- Google has launched AdSense Native ads that look and feel like the ad serving website, the company said in a blog post.
- The native ad format comes in three categories: in-feed, in-article and matched content. The ads include elements such as an improved user experience with high resolution images and longer titles and descriptions. They are also designed to look and feel good across different screen sizes while being easy to use via editing tools.
- The in-feed and in-article formats are available to all publishers, and the matched content format is available to publishers meeting eligibility criteria based on traffic volume and number of unique pages.
Native advertising has been growing for several reasons, including that consumers are looking for less intrusive ad experiences while publishers seek ways to better monetize their content for mobile users. A recent report from eMarketer reveals that native digital display ads will account for more than half of all digital display ad spending in the U.S. this year.
The AdSense news is clearly an attempt by Google to support publishers' efforts to include native advertising. The announcement can also be seen in light of the fact that both Google AMP and Facebook Instant Articles, which are mobile-driven content platforms, have not received a warm embrace from publishers, who are reluctant to hand over a significant level of control over the content they produce.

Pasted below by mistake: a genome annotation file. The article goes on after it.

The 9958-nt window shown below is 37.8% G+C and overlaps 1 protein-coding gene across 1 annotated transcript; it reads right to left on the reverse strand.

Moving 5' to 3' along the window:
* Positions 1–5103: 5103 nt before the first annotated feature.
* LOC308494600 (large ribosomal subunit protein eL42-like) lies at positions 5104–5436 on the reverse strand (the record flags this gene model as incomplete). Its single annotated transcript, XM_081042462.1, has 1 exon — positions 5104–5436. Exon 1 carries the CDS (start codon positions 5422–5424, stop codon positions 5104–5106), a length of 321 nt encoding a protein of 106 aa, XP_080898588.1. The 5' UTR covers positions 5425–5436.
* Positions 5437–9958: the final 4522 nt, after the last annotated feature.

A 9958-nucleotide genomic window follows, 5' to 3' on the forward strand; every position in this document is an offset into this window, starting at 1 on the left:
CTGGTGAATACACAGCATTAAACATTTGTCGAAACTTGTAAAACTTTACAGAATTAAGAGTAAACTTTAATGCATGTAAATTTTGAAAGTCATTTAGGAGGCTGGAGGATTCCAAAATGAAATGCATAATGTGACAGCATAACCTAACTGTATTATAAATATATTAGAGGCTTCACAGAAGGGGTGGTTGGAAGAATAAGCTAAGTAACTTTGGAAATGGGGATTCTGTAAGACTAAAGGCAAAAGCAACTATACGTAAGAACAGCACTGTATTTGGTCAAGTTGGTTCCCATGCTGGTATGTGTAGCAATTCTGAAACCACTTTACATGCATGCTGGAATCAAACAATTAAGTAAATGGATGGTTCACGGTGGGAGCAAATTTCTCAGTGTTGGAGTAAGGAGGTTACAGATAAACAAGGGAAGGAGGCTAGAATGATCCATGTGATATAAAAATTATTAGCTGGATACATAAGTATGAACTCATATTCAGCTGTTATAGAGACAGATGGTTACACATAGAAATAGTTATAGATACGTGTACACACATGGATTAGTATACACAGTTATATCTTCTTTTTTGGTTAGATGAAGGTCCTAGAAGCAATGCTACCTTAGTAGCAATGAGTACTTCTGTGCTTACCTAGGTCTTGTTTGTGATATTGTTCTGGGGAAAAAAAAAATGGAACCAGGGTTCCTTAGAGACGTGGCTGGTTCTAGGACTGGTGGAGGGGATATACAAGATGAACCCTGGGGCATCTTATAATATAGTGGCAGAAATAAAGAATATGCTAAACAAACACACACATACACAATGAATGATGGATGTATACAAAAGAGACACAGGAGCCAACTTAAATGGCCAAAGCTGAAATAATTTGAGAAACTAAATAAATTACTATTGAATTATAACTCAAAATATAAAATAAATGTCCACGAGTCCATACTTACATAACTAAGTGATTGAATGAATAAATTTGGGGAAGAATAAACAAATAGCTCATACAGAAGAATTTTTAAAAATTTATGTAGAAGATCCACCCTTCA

The Google post points out the three different types of AdSense Native ads can be placed together or separately depending on the publisher’s strategy. In-feed ad appear in lists of articles or products, in-article ads appear between the paragraphs of pages and matched content ads appear directly below articles.
The post doesn't address one primary issue with native advertising — because the ads resemble the website where they appear by design, they have to be properly and prominently labeled as ads or sponsored content. In this case, Google has baked in the word “Ad” inside a contrasting colored square at the beginning of the ad’s description line taking that responsibility out of the hands of publishers.